How professors spend their time

How faculty are expected to allocate their time differs somewhat across settings (research universities, liberal arts colleges, community colleges, professional schools), but all professors struggle to achieve the right balance between teaching, research, and service.

This cartoon captures the essence of the problem:


About Silvia Bunge

I'm a tenured faculty member, and the head graduate advisor in my department.
This entry was posted in Careers, Relationship with your advisor. Bookmark the permalink.

2 Responses to How professors spend their time

  1. anonymous says:

    Granted it’s just a comic, but a bit telling that “mentoring” is not included in the equation. The best advisors I’ve had in my life were able to balance all four (mentoring, teaching, research, and service) to varying degrees.

  2. Silvia Bunge says:

    Great point. Mentoring typically gets lumped in with ‘teaching’, for the sake of simplicity, but the skills required are only partially overlapping.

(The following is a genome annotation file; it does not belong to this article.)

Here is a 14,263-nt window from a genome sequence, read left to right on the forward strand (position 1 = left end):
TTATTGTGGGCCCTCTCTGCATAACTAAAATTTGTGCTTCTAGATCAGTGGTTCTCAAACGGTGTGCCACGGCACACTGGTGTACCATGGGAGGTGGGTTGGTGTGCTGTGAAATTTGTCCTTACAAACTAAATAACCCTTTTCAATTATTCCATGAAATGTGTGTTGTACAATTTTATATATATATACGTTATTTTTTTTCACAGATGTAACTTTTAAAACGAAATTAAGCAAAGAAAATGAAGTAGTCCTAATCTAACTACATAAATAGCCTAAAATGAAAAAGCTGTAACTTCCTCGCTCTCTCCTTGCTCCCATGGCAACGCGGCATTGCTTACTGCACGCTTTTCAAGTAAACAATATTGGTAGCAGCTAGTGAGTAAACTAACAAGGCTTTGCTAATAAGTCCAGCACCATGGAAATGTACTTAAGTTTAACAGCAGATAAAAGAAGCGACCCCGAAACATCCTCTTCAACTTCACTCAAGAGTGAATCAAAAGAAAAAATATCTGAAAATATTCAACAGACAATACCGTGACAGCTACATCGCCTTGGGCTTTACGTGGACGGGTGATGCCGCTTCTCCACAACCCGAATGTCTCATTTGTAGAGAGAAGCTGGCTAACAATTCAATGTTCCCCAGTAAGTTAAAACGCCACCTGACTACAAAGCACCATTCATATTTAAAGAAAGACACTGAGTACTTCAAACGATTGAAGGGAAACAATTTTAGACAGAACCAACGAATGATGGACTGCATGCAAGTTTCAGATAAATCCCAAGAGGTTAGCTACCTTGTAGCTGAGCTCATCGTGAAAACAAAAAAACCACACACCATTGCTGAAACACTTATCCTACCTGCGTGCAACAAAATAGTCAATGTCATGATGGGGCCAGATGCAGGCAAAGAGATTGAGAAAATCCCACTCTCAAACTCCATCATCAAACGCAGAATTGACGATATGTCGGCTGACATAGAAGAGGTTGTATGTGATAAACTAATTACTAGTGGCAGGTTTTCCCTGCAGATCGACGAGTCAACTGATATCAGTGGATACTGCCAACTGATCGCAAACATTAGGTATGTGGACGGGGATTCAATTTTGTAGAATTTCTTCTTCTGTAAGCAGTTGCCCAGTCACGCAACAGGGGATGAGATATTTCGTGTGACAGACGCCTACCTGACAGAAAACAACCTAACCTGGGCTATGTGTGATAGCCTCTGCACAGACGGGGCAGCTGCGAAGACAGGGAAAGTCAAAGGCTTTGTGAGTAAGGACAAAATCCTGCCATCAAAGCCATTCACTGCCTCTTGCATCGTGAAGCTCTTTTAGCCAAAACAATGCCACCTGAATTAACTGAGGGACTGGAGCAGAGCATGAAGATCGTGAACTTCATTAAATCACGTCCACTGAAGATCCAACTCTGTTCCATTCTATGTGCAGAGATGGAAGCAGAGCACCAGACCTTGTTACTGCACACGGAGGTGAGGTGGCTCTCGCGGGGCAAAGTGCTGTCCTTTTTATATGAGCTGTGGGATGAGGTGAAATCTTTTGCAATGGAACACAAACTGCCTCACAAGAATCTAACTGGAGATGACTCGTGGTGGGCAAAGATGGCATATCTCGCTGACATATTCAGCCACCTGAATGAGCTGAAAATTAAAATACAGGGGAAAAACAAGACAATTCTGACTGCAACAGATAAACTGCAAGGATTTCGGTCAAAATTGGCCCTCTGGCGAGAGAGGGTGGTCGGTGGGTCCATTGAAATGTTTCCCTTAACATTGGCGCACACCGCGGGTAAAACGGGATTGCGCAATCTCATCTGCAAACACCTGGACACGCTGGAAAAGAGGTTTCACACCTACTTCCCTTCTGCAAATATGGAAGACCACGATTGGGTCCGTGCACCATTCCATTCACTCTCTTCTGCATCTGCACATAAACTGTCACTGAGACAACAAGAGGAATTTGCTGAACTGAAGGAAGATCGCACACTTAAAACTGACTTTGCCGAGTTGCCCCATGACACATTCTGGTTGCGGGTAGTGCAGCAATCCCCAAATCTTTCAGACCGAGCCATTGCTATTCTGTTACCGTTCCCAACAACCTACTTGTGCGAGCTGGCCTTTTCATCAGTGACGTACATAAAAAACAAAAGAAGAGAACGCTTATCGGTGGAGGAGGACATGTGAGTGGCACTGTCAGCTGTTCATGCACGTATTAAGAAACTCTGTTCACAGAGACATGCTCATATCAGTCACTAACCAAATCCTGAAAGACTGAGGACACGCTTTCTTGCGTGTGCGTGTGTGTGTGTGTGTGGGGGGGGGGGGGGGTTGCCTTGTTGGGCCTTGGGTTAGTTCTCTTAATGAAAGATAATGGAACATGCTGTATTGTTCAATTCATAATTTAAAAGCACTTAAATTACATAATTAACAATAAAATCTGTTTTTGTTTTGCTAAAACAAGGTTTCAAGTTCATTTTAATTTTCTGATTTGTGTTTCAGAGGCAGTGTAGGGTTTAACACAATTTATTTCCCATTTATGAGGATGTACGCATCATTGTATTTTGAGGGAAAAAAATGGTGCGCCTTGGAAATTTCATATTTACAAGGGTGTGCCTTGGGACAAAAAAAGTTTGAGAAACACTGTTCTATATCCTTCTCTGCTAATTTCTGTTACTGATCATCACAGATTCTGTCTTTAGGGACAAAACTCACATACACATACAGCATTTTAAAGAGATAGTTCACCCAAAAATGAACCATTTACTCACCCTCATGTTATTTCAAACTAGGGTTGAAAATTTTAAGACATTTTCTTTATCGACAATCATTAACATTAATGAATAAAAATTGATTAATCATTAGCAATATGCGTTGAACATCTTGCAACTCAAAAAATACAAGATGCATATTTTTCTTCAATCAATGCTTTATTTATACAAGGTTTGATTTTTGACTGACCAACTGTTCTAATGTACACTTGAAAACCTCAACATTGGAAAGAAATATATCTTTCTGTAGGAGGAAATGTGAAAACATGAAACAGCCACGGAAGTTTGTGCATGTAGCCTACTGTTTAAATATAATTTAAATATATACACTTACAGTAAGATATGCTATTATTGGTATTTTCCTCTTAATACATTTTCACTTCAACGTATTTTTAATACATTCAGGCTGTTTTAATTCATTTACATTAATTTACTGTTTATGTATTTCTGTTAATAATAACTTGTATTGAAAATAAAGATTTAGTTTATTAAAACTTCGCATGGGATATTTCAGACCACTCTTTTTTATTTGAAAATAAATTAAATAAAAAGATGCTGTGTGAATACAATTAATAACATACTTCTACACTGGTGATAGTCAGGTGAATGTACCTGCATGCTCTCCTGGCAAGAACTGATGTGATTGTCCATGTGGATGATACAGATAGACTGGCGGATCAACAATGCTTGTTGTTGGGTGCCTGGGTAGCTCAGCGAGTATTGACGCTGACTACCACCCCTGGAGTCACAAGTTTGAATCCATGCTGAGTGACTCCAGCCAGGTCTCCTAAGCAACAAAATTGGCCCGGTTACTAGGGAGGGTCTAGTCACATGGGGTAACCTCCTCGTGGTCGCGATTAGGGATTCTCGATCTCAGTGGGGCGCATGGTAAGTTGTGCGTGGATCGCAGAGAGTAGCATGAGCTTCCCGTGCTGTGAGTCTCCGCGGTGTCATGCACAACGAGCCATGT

In my experience, mentoring effectiveness is judged in terms of tangible outcomes: specifically, the number of students a faculty member has trained who have been placed in academic positions. This criterion is problematic, since a) it perpetuates the notion that the only worthwhile path for a Ph.D. candidate is a faculty position, and b) at least in theory, it creates an incentive for faculty to encourage undecided students to stay in academia. How ironic, given that good mentoring means figuring out how best to support a student in pursuit of her/his own goals!

    Our department is making an effort to recognize and reward good mentoring, both at the graduate and undergraduate levels. But, as I’ve argued elsewhere on this blog (see the category titled “Relationship with your advisor”), every student needs to be proactive about cultivating the mentoring relationships that s/he needs.

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